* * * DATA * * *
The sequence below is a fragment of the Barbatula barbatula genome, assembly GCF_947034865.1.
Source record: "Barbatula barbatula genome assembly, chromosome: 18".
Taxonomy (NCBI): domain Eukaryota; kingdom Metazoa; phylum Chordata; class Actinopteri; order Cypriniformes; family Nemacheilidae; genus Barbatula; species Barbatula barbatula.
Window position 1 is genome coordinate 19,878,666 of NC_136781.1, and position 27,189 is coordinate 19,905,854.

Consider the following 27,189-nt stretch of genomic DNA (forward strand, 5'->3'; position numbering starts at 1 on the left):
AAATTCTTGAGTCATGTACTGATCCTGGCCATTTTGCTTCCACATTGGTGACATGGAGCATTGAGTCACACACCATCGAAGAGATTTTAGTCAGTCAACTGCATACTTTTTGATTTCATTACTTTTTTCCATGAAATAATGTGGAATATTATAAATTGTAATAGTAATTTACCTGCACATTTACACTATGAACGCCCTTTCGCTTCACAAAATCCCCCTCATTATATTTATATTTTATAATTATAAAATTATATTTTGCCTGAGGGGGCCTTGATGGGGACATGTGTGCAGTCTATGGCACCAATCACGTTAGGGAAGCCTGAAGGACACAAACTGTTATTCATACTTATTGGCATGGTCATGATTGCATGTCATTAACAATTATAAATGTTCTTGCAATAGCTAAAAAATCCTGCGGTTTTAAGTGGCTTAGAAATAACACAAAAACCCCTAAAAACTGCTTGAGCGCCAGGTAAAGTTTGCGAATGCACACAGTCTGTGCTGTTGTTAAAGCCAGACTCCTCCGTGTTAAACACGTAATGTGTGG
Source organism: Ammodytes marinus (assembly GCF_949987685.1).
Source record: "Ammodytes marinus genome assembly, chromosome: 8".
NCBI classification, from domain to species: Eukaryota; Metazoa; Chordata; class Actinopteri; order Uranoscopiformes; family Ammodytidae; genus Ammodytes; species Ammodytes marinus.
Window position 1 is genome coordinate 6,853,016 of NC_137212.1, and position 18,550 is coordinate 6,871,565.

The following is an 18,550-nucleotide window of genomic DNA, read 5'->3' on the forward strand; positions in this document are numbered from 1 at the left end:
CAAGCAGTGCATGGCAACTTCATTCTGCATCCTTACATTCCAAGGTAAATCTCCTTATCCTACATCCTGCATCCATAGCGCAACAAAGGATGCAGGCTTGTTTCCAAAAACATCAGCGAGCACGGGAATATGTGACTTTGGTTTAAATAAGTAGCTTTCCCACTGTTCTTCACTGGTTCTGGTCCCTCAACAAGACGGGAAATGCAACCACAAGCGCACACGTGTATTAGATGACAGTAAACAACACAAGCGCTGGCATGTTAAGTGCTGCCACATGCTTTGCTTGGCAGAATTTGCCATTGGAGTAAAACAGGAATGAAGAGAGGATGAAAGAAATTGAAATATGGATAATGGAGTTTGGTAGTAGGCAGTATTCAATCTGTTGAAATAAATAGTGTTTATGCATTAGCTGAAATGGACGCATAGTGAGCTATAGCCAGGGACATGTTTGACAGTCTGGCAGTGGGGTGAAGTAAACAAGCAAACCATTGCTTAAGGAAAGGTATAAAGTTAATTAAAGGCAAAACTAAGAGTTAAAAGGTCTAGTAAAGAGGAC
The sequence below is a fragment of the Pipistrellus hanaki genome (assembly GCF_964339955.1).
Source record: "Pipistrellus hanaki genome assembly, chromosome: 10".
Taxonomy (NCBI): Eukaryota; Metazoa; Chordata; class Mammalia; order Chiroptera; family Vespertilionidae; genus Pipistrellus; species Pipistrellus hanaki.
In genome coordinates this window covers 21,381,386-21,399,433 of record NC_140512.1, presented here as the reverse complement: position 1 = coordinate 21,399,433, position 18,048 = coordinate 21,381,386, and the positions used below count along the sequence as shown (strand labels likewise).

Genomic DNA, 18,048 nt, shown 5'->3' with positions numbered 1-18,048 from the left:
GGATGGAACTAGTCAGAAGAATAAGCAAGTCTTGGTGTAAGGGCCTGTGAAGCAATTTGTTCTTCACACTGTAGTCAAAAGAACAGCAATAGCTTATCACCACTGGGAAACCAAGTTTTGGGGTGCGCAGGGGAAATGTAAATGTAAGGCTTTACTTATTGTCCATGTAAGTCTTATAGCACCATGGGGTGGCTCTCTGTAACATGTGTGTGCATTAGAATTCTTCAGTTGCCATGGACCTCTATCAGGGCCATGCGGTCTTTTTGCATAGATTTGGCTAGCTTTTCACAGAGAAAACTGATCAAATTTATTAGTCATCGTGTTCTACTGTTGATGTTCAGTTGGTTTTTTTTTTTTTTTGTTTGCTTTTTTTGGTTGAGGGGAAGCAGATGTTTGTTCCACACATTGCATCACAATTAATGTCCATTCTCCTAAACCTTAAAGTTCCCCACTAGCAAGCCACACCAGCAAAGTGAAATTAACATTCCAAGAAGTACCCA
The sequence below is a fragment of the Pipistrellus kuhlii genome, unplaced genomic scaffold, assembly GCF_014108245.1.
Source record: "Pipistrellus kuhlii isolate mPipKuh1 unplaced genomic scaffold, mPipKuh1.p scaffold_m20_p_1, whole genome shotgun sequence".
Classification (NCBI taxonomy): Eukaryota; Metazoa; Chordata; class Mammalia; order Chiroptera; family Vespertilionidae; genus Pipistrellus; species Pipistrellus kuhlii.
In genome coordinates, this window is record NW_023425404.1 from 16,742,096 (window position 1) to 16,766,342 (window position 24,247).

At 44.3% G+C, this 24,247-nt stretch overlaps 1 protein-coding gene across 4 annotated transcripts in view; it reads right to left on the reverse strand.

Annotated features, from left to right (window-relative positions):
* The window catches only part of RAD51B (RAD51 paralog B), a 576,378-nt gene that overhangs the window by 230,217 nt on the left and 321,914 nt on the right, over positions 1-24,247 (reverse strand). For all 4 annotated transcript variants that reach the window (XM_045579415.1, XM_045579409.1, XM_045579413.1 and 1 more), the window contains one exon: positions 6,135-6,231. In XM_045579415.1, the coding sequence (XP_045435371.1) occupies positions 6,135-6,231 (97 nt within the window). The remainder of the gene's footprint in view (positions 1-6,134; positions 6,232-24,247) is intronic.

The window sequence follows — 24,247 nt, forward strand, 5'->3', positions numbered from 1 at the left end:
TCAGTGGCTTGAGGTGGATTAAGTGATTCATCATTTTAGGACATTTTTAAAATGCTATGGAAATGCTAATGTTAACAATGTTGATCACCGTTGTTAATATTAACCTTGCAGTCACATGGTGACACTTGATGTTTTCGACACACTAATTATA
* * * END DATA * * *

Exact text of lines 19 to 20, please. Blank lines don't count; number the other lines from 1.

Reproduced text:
The sequence below is a fragment of the Pipistrellus kuhlii genome, unplaced genomic scaffold, assembly GCF_014108245.1.
Source record: "Pipistrellus kuhlii isolate mPipKuh1 unplaced genomic scaffold, mPipKuh1.p scaffold_m20_p_1, whole genome shotgun sequence".